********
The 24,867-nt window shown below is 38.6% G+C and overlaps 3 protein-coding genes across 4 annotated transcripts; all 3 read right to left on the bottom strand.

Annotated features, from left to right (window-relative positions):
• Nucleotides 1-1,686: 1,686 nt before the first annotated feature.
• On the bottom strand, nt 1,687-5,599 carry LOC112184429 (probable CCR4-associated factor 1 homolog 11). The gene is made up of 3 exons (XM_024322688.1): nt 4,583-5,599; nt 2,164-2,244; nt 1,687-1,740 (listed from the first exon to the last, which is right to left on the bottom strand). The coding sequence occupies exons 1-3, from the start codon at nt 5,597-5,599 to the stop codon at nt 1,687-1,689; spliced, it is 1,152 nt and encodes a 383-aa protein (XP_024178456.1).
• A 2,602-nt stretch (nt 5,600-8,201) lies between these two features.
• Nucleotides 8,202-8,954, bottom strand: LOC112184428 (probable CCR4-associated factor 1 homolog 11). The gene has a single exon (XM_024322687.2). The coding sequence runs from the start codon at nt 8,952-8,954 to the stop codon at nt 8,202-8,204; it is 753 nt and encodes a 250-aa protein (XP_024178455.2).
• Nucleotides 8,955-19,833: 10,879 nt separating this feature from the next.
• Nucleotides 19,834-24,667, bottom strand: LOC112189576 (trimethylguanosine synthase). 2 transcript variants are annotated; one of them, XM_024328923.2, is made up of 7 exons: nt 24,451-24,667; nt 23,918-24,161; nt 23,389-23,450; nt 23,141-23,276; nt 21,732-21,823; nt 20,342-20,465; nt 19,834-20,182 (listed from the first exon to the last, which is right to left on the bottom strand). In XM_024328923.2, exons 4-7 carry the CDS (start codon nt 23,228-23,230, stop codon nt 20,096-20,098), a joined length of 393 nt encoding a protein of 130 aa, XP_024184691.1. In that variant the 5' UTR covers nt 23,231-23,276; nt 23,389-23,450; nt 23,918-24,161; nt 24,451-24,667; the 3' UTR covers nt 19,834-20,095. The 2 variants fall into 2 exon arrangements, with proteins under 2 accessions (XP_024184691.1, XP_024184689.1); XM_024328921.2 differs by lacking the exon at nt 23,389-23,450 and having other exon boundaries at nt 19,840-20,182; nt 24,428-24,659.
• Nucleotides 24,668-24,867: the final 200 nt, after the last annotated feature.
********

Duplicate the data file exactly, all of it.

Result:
The 24,867-nt window shown below is 38.6% G+C and overlaps 3 protein-coding genes across 4 annotated transcripts; all 3 read right to left on the bottom strand.

Annotated features, from left to right (window-relative positions):
• Nucleotides 1-1,686: 1,686 nt before the first annotated feature.
• On the bottom strand, nt 1,687-5,599 carry LOC112184429 (probable CCR4-associated factor 1 homolog 11). The gene is made up of 3 exons (XM_024322688.1): nt 4,583-5,599; nt 2,164-2,244; nt 1,687-1,740 (listed from the first exon to the last, which is right to left on the bottom strand). The coding sequence occupies exons 1-3, from the start codon at nt 5,597-5,599 to the stop codon at nt 1,687-1,689; spliced, it is 1,152 nt and encodes a 383-aa protein (XP_024178456.1).
• A 2,602-nt stretch (nt 5,600-8,201) lies between these two features.
• Nucleotides 8,202-8,954, bottom strand: LOC112184428 (probable CCR4-associated factor 1 homolog 11). The gene has a single exon (XM_024322687.2). The coding sequence runs from the start codon at nt 8,952-8,954 to the stop codon at nt 8,202-8,204; it is 753 nt and encodes a 250-aa protein (XP_024178455.2).
• Nucleotides 8,955-19,833: 10,879 nt separating this feature from the next.
• Nucleotides 19,834-24,667, bottom strand: LOC112189576 (trimethylguanosine synthase). 2 transcript variants are annotated; one of them, XM_024328923.2, is made up of 7 exons: nt 24,451-24,667; nt 23,918-24,161; nt 23,389-23,450; nt 23,141-23,276; nt 21,732-21,823; nt 20,342-20,465; nt 19,834-20,182 (listed from the first exon to the last, which is right to left on the bottom strand). In XM_024328923.2, exons 4-7 carry the CDS (start codon nt 23,228-23,230, stop codon nt 20,096-20,098), a joined length of 393 nt encoding a protein of 130 aa, XP_024184691.1. In that variant the 5' UTR covers nt 23,231-23,276; nt 23,389-23,450; nt 23,918-24,161; nt 24,451-24,667; the 3' UTR covers nt 19,834-20,095. The 2 variants fall into 2 exon arrangements, with proteins under 2 accessions (XP_024184691.1, XP_024184689.1); XM_024328921.2 differs by lacking the exon at nt 23,389-23,450 and having other exon boundaries at nt 19,840-20,182; nt 24,428-24,659.
• Nucleotides 24,668-24,867: the final 200 nt, after the last annotated feature.